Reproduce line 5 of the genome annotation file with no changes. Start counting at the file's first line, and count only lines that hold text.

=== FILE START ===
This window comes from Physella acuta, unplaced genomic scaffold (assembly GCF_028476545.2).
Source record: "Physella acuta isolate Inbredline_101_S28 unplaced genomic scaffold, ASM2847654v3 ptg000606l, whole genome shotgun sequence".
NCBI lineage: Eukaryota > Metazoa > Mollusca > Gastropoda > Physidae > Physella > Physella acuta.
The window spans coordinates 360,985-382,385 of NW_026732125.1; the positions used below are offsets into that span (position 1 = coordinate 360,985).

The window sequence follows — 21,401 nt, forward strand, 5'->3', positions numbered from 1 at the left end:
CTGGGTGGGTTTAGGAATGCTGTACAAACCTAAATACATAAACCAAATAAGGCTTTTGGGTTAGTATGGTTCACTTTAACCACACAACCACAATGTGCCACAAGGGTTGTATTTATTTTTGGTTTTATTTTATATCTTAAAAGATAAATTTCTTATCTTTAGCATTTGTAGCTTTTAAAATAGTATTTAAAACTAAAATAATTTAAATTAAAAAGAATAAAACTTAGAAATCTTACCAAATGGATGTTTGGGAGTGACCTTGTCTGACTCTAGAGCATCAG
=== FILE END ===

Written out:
The window sequence follows — 21,401 nt, forward strand, 5'->3', positions numbered from 1 at the left end: